This is how the AstraZeneca vaccine works
Targeted for links to rare cases of thrombosis, it uses chimpanzee adenovirus as its platform
BarcelonaMarred by constant distribution breaches, changes in age criteria and now also dogged by its link to rare cases of thrombosis, the Oxford/AstraZeneca (UK) vaccine was approved for use on 29 January 2021 and the UK had already licensed it in December. The technology it uses - genetically modified attenuated virus, in this case chimpanzee adenovirus - has previously been used to produce vaccines against Ebola and Zika. It is the same mechanism of action as the Janssen and Russian Sputnik V vaccines. It is licensed in a dozen countries, although some have stopped vaccination after the cases of thrombosis.
- A genetically modified, attenuated virus, the non-replicating chimpanzee adenovirus, is introduced into the body as a platform that carries the S protein.
- The virus contains the genetic information for our cells to manufacture covid-19 virus proteins, such as the S protein.
- Our body recognizes this protein as foreign and produces antibodies and T-lymphocytes.
- If we become infected, the antibodies will block the virus and the lymphocytes will destroy the infected cells.
- The vaccine cannot cause disease from adenovirus or SARS-CoV-2.
- Indicated for: People aged between 18 and 69.
- In Catalonia it is now administered to: People between 60 and 69 years old. Before the European Medicines Agency (EME) linked it to rare cases of thrombosis, the so-called essential groups (teachers, police, firefighters, and so on) up to 55 years of age had been vaccinated.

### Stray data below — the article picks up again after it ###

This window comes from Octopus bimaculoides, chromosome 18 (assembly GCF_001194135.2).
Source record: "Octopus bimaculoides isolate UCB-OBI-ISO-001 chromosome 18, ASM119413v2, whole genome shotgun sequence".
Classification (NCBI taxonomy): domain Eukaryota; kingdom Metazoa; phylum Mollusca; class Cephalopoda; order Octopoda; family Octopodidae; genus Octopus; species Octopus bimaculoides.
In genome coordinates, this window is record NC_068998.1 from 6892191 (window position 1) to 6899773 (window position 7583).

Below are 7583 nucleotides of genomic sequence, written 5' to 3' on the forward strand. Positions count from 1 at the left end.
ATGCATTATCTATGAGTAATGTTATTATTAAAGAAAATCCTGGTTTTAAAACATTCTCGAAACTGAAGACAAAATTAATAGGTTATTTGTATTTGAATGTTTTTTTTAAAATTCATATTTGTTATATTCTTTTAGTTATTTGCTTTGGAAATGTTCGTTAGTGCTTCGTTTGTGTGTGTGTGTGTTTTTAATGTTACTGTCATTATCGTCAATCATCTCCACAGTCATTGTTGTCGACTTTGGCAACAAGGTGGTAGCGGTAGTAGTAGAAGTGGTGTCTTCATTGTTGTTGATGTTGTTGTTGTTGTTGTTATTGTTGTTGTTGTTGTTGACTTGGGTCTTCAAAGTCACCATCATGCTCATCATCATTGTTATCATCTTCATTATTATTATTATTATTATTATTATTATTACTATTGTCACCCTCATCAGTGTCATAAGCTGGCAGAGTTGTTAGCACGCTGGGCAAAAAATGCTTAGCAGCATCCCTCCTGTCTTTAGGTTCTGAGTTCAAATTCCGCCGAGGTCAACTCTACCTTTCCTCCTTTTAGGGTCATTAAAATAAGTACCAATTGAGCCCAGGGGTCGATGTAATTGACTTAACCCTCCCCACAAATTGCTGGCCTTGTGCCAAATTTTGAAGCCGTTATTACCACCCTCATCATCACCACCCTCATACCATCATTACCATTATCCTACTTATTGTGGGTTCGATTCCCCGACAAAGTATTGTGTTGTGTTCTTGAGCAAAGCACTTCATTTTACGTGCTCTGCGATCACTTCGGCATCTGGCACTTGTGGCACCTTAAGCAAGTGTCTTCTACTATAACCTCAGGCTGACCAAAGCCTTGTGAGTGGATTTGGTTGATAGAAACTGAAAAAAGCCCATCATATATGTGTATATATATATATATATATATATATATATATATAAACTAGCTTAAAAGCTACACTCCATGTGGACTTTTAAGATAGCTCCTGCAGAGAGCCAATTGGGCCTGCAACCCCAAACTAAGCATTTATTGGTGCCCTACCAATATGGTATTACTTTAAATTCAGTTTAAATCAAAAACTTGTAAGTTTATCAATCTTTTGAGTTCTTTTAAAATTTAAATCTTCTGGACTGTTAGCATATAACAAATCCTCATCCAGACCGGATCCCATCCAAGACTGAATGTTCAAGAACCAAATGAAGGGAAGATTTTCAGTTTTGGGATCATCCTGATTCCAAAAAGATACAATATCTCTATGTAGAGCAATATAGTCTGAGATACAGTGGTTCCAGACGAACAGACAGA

- It is contraindicated for: People with severe hypersensitivity to any previous dose or any of the components.
- Pregnancy: As there are not enough studies in pregnancy, it is also not recommended for pregnant women, although there are no indications of safety concerns. For pregnant women who are in a group where vaccination is recommended, e.g. healthcare workers, vaccination can be considered according to the benefit/risk assessment.
- Vaccination should be postponed in case of: Having a severe acute illness, but not in case of having a mild illness without fever.
- It is not recommended in: In patients with severe immunosuppression, uncontrolled cardiovascular, hepatic, renal, renal, metabolic, endocrine and severe neurological diseases there are no consistent data available and the use of other vaccines is recommended.
- If the age limit is not lifted, it is also not recommended for people over 70 years of age.
- Storage: It is stored at a temperature between 2 and 8 degrees, has a life of up to six months and should not be frozen or diluted.
- Administration schedule: Two doses are administered with an interval of between 10 and 12 weeks (between 70 and 84 days).
- Efficacy: It offers 81.3% protection against covid after the second dose.
- Cost: The approximate cost per dose is of 2 euros.
- The most frequent are: Pain at the injection site, fatigue or tiredness, headache, chills, nausea, joint pain and fever.
- Intensity: Most are mild or moderate in intensity and disappear after a few days.
- Side effects: The European Medicines Agency (EME) has concluded that thrombi may be a side effect of the AstraZeneca vaccine in "very rare" cases but recommends continuing vaccination, arguing that the benefits outweigh the risks.